Intuit offers a report on the future of small business

Fellow ZDNet blogger Maurene Caplan Grey who covers collaboration and workplace productivity on her blog, recently wrote about her pursuit of time management nirvana. In her post she lays out the evolution of technologies from personal information managers (PIM) to groupware to collaboration. Along the way, she reflects on the move from personal to group to the current blend of both that collaborative tools are beginning to provide. It’s an interesting exercise in overlaying the personal and social consequences of technology development.

Fellow ZDNet blogger Maurene Caplan Grey who covers collaboration and workplace productivity on her blog, recently wrote about her pursuit of time management nirvana. In her post she lays out the evolution of technologies from personal information managers (PIM) to groupware to collaboration. Along the way, she reflects on the move from personal to group to the current blend of both that collaborative tools are beginning to provide. It’s an interesting exercise in overlaying the personal and social consequences of technology development and it resonated even more than it might usually because earlier this week I spent a very enjoyable couple of hours speaking with a class of working professionals who are pursuing an advanced degree at the University of New Mexico’s Andersen School of Management on many of the same topics.

Since I contributed an essay titled “Work is Broken” to the More Space project a couple of years ago, the themes of personal productivity and how it scales to teams, workgroups, and organizations, the emergence of the read/write web, and the increasing power, utility, and affordability of mobile devices have been coalescing in a perfect storm of ideas. Coupled with the societal and demographic trends chronicled by some very smart folks like Don Tapscott, Daniel Pink, Thomi Ahonen, and Alan Moore, the confluence of these trends has become increasingly interesting to me and has provided a rich vein of information that I’ve spent a considerable amount of my time mining.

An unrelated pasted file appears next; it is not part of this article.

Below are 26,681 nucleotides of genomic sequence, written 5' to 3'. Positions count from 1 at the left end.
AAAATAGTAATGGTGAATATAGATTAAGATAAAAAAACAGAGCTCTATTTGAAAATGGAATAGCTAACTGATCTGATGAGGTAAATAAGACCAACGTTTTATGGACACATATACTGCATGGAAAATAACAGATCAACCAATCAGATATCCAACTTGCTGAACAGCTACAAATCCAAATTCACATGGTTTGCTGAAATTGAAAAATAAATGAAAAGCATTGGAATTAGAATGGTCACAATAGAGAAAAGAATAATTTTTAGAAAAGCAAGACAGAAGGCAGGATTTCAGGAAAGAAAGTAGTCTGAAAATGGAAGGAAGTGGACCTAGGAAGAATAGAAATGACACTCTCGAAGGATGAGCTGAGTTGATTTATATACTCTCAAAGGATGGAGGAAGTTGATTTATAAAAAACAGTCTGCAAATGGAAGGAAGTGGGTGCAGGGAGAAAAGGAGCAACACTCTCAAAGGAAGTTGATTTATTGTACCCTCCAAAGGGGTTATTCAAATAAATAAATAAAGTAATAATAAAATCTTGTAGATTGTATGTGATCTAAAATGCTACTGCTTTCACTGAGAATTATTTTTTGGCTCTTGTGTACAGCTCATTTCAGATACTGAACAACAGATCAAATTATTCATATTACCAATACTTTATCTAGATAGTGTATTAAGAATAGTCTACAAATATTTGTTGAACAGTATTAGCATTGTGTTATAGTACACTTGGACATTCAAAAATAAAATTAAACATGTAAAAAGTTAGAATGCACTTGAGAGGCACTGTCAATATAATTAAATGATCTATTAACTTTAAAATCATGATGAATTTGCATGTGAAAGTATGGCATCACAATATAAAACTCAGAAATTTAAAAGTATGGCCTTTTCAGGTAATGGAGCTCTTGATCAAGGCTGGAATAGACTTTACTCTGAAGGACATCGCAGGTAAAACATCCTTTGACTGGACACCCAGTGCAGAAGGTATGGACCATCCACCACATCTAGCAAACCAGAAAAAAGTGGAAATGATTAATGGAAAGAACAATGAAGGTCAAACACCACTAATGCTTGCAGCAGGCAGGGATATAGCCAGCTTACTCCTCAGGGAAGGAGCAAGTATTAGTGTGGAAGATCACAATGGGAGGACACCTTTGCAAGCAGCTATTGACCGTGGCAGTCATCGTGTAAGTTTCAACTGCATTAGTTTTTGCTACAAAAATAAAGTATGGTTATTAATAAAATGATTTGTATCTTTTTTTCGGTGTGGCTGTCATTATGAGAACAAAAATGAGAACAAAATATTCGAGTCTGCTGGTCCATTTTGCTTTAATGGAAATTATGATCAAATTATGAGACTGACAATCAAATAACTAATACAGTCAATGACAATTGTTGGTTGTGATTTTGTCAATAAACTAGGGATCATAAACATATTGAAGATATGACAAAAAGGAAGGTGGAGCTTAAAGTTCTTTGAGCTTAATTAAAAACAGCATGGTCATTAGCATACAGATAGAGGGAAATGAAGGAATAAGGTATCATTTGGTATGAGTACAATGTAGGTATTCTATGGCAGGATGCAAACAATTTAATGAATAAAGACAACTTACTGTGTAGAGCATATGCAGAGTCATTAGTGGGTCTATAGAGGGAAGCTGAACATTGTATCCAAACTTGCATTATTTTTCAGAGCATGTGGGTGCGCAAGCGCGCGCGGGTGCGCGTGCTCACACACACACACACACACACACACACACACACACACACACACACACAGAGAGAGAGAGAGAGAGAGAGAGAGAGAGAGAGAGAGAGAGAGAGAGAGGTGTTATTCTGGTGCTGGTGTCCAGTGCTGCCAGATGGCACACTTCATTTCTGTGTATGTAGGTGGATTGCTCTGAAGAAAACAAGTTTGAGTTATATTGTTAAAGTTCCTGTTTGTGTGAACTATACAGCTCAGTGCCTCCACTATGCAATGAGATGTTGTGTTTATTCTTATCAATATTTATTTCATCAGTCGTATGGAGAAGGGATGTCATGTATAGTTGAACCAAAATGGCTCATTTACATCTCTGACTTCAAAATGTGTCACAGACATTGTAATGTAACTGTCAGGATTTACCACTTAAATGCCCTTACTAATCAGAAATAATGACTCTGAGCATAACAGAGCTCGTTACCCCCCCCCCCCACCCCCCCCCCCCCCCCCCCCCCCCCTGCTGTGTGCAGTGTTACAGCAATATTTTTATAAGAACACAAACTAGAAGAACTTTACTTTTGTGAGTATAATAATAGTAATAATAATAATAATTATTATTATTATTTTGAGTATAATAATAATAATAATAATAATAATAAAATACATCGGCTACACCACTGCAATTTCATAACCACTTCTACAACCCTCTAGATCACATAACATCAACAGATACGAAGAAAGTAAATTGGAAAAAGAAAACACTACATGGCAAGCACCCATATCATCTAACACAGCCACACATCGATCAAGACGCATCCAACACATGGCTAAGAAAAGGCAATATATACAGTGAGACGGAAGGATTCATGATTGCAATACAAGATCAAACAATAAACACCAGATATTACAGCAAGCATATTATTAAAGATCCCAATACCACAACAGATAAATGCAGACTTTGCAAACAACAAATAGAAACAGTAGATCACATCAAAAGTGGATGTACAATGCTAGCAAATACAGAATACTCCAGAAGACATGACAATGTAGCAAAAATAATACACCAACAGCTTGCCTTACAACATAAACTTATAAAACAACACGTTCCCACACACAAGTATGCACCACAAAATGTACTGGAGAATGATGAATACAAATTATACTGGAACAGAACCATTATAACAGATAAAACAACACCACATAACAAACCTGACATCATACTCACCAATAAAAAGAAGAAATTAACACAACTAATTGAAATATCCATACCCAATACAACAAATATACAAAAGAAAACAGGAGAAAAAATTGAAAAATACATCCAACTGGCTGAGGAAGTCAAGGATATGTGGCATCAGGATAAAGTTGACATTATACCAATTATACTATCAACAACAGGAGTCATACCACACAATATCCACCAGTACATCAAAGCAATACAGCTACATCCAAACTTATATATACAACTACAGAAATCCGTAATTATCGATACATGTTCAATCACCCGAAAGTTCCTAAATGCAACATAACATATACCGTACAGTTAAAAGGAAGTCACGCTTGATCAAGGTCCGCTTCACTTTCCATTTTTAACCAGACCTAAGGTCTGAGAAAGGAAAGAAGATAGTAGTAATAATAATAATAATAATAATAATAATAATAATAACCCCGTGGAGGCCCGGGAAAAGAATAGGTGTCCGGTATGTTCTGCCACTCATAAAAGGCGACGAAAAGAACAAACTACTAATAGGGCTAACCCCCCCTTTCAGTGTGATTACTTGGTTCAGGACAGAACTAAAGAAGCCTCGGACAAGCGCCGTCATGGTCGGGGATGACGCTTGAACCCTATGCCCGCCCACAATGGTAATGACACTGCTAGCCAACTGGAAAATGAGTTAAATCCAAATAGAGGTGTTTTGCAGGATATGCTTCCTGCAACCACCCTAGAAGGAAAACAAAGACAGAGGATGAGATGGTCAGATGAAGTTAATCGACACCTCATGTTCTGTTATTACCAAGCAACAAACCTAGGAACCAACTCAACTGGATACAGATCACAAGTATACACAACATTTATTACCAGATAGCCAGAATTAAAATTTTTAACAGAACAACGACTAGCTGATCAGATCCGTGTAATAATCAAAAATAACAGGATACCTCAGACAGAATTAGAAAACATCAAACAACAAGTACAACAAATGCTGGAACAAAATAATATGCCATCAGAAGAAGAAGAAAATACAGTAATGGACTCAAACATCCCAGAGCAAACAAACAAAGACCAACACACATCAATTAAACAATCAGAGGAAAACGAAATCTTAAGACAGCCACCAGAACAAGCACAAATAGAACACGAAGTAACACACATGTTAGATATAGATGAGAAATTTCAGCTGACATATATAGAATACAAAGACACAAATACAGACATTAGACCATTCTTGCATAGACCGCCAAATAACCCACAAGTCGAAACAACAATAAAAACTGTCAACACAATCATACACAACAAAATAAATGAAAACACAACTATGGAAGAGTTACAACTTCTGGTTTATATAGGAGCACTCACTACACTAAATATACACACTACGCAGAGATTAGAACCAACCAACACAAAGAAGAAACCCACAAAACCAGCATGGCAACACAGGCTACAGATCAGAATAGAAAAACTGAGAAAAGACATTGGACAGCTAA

I’ve become a big believer in serendipity over the past few years as stuff that I need to know, people I need to connect to, or information I need to help crystalize an emerging train of thought, appears with little or no conscious effort on my part on an increasingly frequent basis. I’ve come to call this self-perpetuating flow of information and personal connections my “serendipity engine”. A big part of this engine is the amount of networking and connecting I’ve been able to do on the internet using disruptive and evolutionary technologies like free (or nearly free) VoIP telephony and video conferencing and shared tools and workspaces like online office-type applications with collaboration features, wikis, and blogs has made that serendipity possible. Embracing these technologies and incorporating them into my tool kit and skills set has opened a wide range of opportunities to participate in some really challenging and rewarding projects.

Circling back around to Maurene’s post, the statement that jumped out at me most was the following: